Undergraduate Student Government unanimously voted Tuesday to pass a resolution that mandates the university administration to actively investigate the Facebook page USC Hook-Ups and determine what further action is needed to address the negative impacts of the page.
The Facebook page was launched on Feb. 11 by anonymous creators, and submission posts are anonymous. The page has over 1,600 likes so far. On the page, the creators urge their users to “Comment with your craziest story, raunchiest hookup, or best one night stand.”
The page has inspired 157 posts so far, most of which describe intimate and graphic details of student encounters at parties and events. The explicit nature of the posts has prompted student organizations, such as USG, to call for university interference.
Residential senators Maheen Sahoo and Jasmine McAllister worked with the Co-Director of Diversity Affairs and Assistant Director of the Women’s Student Assembly Anh Phan and Jackson Burgess, a sophomore majoring in English and narrative studies, to author the resolution.
Sahoo said that Phan approached her with worries about the page and wanted to write a resolution that would call for university intervention.
“One of my problems with this page is that the negative material posted is celebrated and rarely contested,” Phan said. “This page contains the most horrific conversations between students and other Facebook users and paints a negative portrait of our university.”
The resolution says the derogatory and explicit nature of the posts on the page is detrimental to the image of the university. The page is viewable to any Facebook user, including prospective students, parents, alumni and members of the general public, Sahoo said.
“Our reputation as an institution is undoubtedly suffering as a result,” Sahoo said. “To me, making sure that we foster a safe, tolerant and welcoming atmosphere in the USC community, whether in person or online, is of utmost importance.”
Because a number of posts on the page allude to users engaging in possible sexual assault, the resolution argues that the page does not support the USC Code of Conduct’s Policy and Procedures on Sexual Misconduct and Sexual Assault.
The authors also said possible victims of assault might be traumatized by the public exposure. They said this exposure could be potentially interfering with their healing process.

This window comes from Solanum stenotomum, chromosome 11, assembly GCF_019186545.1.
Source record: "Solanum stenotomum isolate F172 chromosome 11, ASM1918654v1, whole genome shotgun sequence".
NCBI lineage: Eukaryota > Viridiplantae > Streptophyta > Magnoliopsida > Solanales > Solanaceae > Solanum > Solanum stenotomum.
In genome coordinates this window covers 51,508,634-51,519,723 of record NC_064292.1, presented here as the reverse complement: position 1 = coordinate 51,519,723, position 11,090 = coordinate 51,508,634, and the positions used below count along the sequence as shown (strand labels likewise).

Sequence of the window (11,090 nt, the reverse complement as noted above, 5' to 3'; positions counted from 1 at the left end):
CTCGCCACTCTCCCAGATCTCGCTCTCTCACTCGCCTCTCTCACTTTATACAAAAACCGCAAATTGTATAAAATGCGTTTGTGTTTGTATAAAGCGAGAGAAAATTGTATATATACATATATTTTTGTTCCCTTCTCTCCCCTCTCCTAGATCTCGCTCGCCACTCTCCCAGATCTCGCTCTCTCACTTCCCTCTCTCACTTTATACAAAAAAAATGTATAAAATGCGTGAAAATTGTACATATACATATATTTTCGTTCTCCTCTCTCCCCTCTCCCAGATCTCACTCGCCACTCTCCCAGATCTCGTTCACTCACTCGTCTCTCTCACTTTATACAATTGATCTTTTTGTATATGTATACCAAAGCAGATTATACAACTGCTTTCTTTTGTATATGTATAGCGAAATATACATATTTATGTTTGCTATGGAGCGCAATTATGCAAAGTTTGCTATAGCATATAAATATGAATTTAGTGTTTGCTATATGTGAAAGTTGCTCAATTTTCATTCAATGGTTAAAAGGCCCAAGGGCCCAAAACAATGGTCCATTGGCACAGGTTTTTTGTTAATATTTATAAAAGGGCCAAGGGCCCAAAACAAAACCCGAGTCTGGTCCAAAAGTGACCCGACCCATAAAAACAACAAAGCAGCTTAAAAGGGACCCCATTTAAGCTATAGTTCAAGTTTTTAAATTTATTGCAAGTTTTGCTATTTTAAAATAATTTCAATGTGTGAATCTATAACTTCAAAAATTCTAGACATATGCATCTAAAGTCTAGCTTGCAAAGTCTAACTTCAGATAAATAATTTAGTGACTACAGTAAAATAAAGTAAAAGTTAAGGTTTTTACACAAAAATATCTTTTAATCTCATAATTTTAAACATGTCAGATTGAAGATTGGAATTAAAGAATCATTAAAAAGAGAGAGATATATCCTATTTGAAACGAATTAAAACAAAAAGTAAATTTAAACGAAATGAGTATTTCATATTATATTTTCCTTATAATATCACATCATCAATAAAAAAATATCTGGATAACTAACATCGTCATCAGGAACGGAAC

“The page expresses sexist, homophobic and racist sentiments toward, but not limited to, members within the USC community but also other communities at large,” Phan said. “We should not be circulating such content as educated, open-minded individuals.”
Student opposition to the USC Hook-Ups Facebook Page has resulted in a Facebook event titled “Report USC Hook-Ups to Facebook.” The event has more than 250 confirmed attendees so far.
Zoe Sanchez, a sophomore majoring in industrial and systems engineering, agreed that the page was not representative of the culture on campus and negatively impacts on the school’s image.
“People are using this page to post truly demeaning and often untrue stories,” Sanchez said. “It will really reflect badly on the morals and actions of the overall student body.”
Some students, however, said the university does not need to play a role in ending the Facebook page.
“People have the choice of posting,” said Ian Wilkerson, a sophomore majoring in communication. “A lot of other universities have similar pages. To think sexual activity doesn’t happen in college is crazy.”
The resolution calls the administration to investigate the page and limit its negative impacts. The USC Center for Women and Men also urges the administration to ensure that the page will not taint the reputation of the university by encouraging abusive behaviors.
“The creation of the page isn’t our school administration’s fault, and we certainly aren’t blaming it by drafting this resolution, but if our administrators care as much we do about ending this page’s propagation of sexism, homophobia and misogyny, they will work with us to appropriately address the problem,” Sahoo said.